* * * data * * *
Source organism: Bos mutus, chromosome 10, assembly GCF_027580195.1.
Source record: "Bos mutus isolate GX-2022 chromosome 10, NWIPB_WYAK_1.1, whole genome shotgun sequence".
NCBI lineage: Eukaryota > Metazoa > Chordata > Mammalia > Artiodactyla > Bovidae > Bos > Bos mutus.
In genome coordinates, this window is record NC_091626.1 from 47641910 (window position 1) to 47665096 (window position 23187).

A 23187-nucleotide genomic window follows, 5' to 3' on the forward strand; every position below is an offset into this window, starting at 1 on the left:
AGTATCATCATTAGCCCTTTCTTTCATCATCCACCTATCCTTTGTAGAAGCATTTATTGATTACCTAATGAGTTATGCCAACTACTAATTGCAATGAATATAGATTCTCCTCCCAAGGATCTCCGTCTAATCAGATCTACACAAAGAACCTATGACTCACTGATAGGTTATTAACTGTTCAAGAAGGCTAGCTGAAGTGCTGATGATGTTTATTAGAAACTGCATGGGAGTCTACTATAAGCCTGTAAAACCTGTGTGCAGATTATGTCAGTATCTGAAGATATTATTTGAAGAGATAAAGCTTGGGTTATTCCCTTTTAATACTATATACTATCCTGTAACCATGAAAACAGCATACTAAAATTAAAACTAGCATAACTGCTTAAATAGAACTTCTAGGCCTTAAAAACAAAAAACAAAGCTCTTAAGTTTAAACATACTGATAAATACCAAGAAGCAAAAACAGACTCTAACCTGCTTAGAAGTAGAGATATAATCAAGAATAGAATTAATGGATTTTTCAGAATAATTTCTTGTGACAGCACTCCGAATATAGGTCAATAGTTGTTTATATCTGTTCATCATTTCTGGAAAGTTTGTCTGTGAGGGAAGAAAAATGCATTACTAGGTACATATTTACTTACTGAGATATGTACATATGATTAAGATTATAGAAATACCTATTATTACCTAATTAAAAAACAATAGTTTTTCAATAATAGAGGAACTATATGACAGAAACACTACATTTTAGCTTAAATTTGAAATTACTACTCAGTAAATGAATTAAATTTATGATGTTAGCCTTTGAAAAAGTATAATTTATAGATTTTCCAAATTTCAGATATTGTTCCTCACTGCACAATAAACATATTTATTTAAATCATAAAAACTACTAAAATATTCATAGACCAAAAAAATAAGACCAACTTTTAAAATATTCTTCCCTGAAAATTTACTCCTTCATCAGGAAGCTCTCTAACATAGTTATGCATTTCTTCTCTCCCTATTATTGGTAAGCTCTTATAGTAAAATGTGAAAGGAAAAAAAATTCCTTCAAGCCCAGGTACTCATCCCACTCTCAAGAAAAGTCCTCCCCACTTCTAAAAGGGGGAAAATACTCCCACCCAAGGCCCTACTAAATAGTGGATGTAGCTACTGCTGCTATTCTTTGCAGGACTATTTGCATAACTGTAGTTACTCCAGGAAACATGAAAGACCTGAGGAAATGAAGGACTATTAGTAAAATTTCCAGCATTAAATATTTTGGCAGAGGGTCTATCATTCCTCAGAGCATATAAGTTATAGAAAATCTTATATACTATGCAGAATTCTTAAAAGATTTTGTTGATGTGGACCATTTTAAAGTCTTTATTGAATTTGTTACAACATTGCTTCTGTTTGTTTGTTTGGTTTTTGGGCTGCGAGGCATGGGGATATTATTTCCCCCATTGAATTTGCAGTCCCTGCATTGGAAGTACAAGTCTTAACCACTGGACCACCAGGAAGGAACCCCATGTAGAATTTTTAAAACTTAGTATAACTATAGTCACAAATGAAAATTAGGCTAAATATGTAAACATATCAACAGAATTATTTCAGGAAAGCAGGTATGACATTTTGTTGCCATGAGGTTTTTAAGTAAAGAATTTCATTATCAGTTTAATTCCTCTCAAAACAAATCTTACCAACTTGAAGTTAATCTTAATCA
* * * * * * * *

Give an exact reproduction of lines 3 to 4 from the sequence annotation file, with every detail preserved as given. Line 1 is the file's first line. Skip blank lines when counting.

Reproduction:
NCBI lineage: Eukaryota > Metazoa > Chordata > Mammalia > Artiodactyla > Bovidae > Bos > Bos mutus.
In genome coordinates, this window is record NC_091626.1 from 47641910 (window position 1) to 47665096 (window position 23187).